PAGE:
US Army Major Nidal Malik Hasan’s trial on charges he murdered 13 people and tried to kill 32 more in the Fort Hood massacre in 2009 has been delayed — again — as the defense appeals the trial judge’s demand that Hasan be shaved — forcibly, if necessary.
Hasan has grown the beard in violation of Army regulations, and Gross has not allowed him to stay in the courtroom, saying the beard is a disruption. However, the judge said he wants Hasan in the room during the court-martial to prevent a possible appeal on the issue if he is convicted. He said Hasan would be forcibly shaved at some point before the trial if he didn’t shave the beard himself.
While there are thousands of Muslims in the US military, there is no indication any have made an application for or received a religious accommodation request to wear a beard. The only known religious exemptions for non-Chaplains are three Sikhs (two medical officers, one Soldier) who entered the US Army over the past two years.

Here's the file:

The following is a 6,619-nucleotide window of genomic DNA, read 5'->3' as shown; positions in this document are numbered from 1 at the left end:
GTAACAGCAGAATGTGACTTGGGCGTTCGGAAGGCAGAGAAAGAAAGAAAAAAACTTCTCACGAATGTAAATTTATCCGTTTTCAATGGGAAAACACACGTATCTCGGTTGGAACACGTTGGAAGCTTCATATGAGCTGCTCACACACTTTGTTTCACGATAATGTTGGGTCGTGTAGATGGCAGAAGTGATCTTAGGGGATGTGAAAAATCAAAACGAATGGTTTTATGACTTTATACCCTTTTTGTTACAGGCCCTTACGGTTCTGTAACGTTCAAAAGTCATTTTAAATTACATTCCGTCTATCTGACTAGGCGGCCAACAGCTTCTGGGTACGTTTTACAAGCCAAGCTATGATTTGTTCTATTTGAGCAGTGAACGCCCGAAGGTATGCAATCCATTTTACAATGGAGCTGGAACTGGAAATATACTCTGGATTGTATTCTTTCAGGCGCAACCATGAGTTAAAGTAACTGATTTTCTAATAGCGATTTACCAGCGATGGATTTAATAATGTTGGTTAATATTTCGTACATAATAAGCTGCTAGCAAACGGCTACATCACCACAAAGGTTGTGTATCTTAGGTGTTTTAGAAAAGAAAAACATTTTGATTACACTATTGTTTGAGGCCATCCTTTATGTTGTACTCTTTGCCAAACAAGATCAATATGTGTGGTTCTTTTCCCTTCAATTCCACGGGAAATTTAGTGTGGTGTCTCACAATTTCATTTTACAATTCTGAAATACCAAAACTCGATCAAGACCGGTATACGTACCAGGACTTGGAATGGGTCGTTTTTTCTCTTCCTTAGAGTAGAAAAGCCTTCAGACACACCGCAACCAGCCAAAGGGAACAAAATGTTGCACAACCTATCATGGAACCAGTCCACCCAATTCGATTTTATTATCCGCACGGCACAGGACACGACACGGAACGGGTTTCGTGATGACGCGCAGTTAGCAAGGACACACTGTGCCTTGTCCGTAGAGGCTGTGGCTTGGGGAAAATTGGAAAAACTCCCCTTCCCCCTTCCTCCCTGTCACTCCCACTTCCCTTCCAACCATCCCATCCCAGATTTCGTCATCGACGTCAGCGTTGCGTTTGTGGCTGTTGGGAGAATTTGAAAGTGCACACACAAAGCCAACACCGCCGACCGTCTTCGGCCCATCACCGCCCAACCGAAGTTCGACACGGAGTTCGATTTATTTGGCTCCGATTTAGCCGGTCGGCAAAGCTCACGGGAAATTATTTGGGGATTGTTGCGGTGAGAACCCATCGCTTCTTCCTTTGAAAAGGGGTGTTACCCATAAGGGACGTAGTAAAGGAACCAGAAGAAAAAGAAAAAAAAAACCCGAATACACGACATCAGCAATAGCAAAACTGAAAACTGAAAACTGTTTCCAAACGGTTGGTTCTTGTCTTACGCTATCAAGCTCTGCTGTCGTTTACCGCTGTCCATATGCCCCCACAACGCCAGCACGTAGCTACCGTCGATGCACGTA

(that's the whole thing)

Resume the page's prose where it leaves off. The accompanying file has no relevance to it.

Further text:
While Hasan’s virtual protégé has already been sentenced to life in prison for his attempted attack last year, the families of the victims of the Fort Hood shooting — which occurred three years ago — seem to be patiently waiting:
The delay is frustrating for many involved in the case, although some victims’ relatives say they have grown accustomed to waiting for the trial to start. The shooting rampage happened almost three years ago.
“I stopped holding my breath a long time ago as far as expecting to get any closure regarding the trial,” said Leila Hunt Willingham, whose brother Jason Dean “J.D.” Hunt was killed in the shooting.
Hasan apparently wants to plead guilty to the charges “for religious reasons,” though such a plea is reportedly not permitted in capital cases.